Wednesday, February 6, 2013

Sea Room, by Adam Nicolson

My dear friend Mark is an Englishman who lived in Kuala Lumpur for 20+ years and has now shifted to Edinburgh. When he comes back to visit KL, we invariably spend a lot of time talking about books, but also about the nordic topography of his chosen home, Scotland, and my native place, Maine.  He insists that these harsh and beautiful places will always have a powerful emotional grip on us, no matter how far away from them we wander. Sea Room was one of three books he gave me for Christmas last year, saying that it's good "winter reading".  Even though January and July are indistinguishable in Malaysia, Mark maintains that we northerners have a deep-seated need to mark the passing of seasons, and if it's not snowing outside, we should evoke some snow and chill in our imaginations.

Adam Nicolson inherited the Shiants, three islands in the outer Hebrides off the Scottish coast, from his father, Nigel, who had bought them in 1937.  Adam spent his adult life cherishing visits to and studying the history -- natural and human -- of the islands.  He recorded all of it in Sea Room in preparation for deeding the islands over to his own son, Tom.

I love how he tries to appraise the value of this property, acknowledging that some real estate expands one's mind and soul much more than it expands one's net worth.
At times in the last two decades, these islands have been the most important thing in my life. They are a kind of heartland for me, a core place. My father bought them over sixty years ago for £1,400, he gave them to me when I was twenty-one, and I shall give them to my son Tom when he is twenty-one in four years' time. This is not, as cynics have sometimes said, for tax reasons. The Shiants seem scarcely to do with money and, anyway, they have been a catastrophic investment. For the same amount, at the same time, my father could have bought a Jacobean manor house in Sussex or a two hundred-acre farm of prime arable in Cambridgeshire. Each would be worth a million or more by now. As it is, if I sold the Shiants, I could perhaps buy a two-bedroom flat in Fulham.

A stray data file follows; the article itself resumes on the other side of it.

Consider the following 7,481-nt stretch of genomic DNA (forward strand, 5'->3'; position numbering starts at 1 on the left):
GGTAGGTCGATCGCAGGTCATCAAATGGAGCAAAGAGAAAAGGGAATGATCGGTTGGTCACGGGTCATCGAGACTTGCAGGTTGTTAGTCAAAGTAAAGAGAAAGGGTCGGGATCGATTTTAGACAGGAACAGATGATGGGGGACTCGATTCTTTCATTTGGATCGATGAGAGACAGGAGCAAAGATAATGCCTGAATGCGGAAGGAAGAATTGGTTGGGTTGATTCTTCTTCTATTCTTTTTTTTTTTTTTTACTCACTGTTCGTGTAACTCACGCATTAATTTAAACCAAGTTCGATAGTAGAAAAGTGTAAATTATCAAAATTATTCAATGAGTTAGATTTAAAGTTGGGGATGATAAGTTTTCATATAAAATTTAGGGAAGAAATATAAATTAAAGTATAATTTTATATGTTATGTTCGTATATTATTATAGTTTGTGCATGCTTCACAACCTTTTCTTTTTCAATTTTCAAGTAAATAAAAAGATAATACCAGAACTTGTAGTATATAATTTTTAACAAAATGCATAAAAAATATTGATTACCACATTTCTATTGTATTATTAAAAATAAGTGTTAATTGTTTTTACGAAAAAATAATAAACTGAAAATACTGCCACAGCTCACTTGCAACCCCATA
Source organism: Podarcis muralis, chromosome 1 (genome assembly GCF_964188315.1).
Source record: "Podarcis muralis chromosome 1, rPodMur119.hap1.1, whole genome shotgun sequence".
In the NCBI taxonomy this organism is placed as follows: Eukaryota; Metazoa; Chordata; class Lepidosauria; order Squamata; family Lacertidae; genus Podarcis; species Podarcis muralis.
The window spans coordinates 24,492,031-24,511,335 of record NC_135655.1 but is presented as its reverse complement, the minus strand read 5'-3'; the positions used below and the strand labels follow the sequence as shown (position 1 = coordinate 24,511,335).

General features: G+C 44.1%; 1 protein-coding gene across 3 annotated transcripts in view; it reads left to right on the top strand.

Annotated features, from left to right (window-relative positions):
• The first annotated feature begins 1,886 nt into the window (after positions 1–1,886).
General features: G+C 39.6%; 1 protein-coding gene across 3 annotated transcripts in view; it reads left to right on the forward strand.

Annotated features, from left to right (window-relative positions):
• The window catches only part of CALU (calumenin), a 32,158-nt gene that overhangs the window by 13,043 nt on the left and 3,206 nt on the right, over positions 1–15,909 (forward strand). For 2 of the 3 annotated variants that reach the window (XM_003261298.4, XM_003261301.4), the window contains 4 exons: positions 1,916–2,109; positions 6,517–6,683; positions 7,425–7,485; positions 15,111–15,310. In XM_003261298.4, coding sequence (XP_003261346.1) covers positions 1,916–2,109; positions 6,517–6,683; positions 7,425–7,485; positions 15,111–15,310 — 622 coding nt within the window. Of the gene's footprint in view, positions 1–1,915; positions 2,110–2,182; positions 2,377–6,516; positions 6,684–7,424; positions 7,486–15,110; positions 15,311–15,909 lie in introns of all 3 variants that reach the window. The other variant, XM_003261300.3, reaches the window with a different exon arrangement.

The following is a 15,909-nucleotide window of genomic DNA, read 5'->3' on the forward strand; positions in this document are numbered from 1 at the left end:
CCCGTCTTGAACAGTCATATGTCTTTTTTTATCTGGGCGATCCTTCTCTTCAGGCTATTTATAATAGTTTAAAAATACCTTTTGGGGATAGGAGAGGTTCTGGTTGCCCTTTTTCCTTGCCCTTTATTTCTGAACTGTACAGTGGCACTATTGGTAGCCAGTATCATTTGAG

This was never a question of financial riches. My father bought the islands and gave them to me because as a very young man he had felt enlarged and excited by the ownership of a place like this, by the experience of being there alone or with friends, by an engagement with a nature so unadorned and with a sea- and landscape so huge that it allowed an escape into what felt like another dimension. It was a way of leaving home, a step into a different world. 
The Maine coast is also dotted with islands, some inhabited, many not.  People who grow up and live on islands are different from mainlanders, and Nicolson, although he has never dwelt full-time on the Shiants, does a fine job of capturing the aspects of island life that change those who cross the water. Nicolson's account of his first solo sailing trip to the Shiants, complete with fears of navigational failures and foul weather, is a perfect illustration of the perils of choosing to live on islands:  Especially in cold, harsh climates, there's an inherent risk in simply getting there, and once there, the resources for survival may well be limited. That sense of isolation can be alarming, exhilarating or both in turn.
I have felt at times, and perhaps this is a kind of delirium, no gap between me and the place. I have absorbed it and been absorbed by it, as if I have had no existence apart from it. I have been shaped by those island times, and find it difficult now to achieve any kind of distance from them. The place has entered me. It has coloured my life like a stain. Almost everything else feels less dense and less intense than those moments of exposure. The social world, the political world, the world of getting on with work and a career -- all those have been cast in shadow by the scale and seriousness of my brief moments of island life.